(Reuters Health) - Almost three dozen children end up in U.S. hospital emergency departments every day thanks to injuries that result from using cotton-tipped swabs to clean their ears, according to a new study.
The highest rate of emergency department visits for ear injuries from cotton swabs was in children up to age 3, the researchers found.
"It highlights the misconception that adults and children need to clean the ear canal in the home setting," said senior author Dr. Kris Jatana, a pediatric ear, nose and throat surgeon at Nationwide Children's Hospital in Columbus, Ohio. "While cotton-tipped applicators may seem harmless, there are certainly a lot of potential risks to using them to clean the ears."
Jatana and colleagues write in the Journal of Pediatrics that cotton-tipped swabs were created in the 1920s to clean babies' ears, but reports of ear injuries eventually came to light.
"The injuries can range from minor to severe," Jatana told Reuters Health.
The researchers analyzed data from the National Electronic Injury Surveillance System, which contains nationally representative data from U.S. emergency departments, to assess the extent of ear injuries in children due to cotton-tipped swabs.
They estimate that overall, 263,338 children under age 18 were seen at U.S. emergency departments between 1990 and 2010 for ear injuries tied to the use of these products.
The yearly number of visits for this reason rose from 9,794 in 1990 to 17,449 in 2001, but then declined to 12,911 in 2010.
About 40 percent of emergency visits were due to a feeling of something stuck in the children's ears. About 35 percent of visits were due to bleeding, and about 17 percent were due to ear pain.
After examination, about 30 percent of children were diagnosed with a foreign body in their ears. A quarter of children were diagnosed with broken eardrums, technically known as tympanic membrane perforations. About 23 percent were diagnosed with soft tissue injuries to the ear.
Almost all the children were treated in the emergency department and released without needing to be hospitalized, the researchers found.
About 40 percent of injuries occurred among children up to age 3, and about 67 percent occurred among those under age 8.
In nearly two-thirds of the cases, the researchers had information on where the injury occurred - and almost all happened at home.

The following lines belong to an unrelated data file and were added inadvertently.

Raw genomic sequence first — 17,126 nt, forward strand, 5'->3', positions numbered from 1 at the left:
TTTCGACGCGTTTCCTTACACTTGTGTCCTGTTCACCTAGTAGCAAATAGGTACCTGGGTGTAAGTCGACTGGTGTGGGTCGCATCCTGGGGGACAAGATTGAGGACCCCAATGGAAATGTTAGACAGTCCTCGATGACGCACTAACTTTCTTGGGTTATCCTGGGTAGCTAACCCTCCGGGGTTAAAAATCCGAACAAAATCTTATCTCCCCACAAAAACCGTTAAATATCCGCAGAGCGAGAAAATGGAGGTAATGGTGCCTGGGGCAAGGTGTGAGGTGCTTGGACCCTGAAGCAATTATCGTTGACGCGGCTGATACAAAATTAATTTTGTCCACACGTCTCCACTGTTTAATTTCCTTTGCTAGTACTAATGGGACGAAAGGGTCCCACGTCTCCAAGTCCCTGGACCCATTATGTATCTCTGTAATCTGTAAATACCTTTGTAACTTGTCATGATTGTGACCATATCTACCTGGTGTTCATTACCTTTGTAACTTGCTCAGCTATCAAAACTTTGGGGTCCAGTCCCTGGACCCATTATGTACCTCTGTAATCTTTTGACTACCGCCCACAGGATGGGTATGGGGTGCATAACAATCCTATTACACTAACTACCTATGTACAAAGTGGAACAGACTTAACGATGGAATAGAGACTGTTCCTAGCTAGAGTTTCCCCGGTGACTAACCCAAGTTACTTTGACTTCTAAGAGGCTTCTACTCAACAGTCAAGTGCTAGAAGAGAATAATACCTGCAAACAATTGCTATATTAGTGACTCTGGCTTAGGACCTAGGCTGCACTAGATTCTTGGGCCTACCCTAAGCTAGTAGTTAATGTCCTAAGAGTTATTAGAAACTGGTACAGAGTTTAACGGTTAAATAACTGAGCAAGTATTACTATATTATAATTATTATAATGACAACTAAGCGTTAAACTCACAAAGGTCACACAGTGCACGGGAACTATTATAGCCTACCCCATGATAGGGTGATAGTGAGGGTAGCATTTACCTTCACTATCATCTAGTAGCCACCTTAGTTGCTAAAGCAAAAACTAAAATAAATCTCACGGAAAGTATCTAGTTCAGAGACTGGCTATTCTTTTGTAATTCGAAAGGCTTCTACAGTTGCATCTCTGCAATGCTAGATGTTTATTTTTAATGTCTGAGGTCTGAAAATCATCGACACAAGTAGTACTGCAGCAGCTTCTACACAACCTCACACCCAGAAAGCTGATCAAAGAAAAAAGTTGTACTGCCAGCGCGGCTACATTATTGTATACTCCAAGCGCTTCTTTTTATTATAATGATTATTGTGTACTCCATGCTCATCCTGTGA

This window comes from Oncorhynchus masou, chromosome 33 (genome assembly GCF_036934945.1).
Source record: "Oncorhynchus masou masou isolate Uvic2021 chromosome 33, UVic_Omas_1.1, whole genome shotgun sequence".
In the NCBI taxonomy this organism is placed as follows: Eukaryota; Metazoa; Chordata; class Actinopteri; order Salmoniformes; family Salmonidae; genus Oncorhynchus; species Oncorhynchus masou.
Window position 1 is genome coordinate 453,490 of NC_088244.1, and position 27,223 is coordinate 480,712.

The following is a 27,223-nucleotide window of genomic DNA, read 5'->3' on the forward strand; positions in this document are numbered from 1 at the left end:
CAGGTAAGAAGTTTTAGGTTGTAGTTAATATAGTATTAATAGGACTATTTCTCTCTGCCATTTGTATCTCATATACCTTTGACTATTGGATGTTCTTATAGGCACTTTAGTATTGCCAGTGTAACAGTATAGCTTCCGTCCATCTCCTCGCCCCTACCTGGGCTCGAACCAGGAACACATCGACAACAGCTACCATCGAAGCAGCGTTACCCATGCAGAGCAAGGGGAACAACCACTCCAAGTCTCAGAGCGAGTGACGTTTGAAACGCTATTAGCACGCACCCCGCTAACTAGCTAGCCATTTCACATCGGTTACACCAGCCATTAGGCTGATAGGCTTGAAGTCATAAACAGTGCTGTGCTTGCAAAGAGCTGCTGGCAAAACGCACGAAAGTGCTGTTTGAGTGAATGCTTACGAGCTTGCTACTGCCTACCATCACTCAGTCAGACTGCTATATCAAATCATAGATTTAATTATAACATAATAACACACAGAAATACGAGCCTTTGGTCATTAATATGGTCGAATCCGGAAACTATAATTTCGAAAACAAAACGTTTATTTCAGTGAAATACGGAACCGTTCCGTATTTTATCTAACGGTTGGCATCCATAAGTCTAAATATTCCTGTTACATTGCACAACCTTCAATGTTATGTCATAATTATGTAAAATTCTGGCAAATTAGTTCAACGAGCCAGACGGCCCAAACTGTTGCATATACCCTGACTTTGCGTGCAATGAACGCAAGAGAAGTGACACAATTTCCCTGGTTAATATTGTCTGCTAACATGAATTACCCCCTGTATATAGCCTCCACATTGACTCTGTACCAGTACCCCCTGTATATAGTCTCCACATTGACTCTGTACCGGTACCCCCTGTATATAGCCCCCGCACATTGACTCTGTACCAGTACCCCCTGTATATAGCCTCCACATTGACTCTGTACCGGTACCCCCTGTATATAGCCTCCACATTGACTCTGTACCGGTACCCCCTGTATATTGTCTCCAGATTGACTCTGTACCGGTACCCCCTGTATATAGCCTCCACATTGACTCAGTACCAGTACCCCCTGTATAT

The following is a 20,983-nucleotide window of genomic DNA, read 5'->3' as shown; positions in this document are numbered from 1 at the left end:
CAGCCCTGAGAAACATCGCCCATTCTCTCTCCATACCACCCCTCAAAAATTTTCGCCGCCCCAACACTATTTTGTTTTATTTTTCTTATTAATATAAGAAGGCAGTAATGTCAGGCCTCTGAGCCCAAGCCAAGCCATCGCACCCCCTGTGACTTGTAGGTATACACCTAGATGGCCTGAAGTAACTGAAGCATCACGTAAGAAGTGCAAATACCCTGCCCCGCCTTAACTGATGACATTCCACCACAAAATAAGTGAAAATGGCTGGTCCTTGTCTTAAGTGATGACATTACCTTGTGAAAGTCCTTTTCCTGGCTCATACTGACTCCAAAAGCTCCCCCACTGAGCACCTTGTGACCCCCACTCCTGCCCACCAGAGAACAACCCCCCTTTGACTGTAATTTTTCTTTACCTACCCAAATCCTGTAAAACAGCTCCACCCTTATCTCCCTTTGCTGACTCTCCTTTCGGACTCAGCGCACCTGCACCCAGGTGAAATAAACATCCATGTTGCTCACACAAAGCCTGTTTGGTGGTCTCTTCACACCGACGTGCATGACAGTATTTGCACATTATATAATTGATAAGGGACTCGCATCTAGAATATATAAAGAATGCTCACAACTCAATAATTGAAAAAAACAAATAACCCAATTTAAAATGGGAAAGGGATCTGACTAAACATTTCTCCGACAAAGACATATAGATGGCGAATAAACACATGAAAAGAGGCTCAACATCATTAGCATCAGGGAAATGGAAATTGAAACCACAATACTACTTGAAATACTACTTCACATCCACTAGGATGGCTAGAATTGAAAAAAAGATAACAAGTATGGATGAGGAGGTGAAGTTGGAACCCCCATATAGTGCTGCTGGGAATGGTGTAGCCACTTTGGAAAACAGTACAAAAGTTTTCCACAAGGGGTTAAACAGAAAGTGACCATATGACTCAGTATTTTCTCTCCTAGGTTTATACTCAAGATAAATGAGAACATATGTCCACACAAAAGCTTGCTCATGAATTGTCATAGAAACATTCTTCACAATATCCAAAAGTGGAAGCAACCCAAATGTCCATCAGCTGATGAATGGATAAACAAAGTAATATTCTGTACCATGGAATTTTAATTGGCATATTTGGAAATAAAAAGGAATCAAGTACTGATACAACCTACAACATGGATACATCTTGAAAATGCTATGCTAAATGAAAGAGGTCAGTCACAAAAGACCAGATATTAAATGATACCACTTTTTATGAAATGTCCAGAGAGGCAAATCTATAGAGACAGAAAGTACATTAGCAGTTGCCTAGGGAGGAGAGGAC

When they were able to document the cause of the injury, the majority were due to cleaning.
"We’ve learned over the years that it’s not a safe practice to insert this product into ears," said Jatana.
Even ear, nose and throat doctors wouldn't use cotton-tipped swabs to clean out earwax, said Dr. Cuneyt Alper, a pediatric ear, nose and throat specialist at the Children's Hospital of Pittsburgh of UPMC.
"We use different instruments ourselves," said Alper, who was not involved with the new research.
Serious injuries to the ear canal or the eardrum are rare, according to Dr. Alyssa Hackett, a pediatric ear, nose and throat specialist with New York Eye and Ear Infirmary of Mount Sinai in New York.
"More commonly, the wax is pushed deep into the ear canal instead of removed by the cotton swab which can cause a temporary hearing loss similar to the feeling of having an ear plug in the ear," said Hackett, who also wasn't involved with the new research.
She added in an email to Reuters Health that ear wax deep in a child's ear can be difficult and painful for a doctor to remove. It may also make diagnosing an ear infection difficult or impossible.
Instead, Alper recommends using a cotton ball to remove visible wax from the entrance to a child's ear.
Parents should "go after the wax that they see," he told Reuters health. "Ear canals are self cleaning - typically - unless the wax is pushed in."
Jatana said using soapy water and a washcloth at bath time should also do a satisfactory job.
SOURCE: bit.ly/2qYBDoX The Journal of Pediatrics, online May 1, 2017.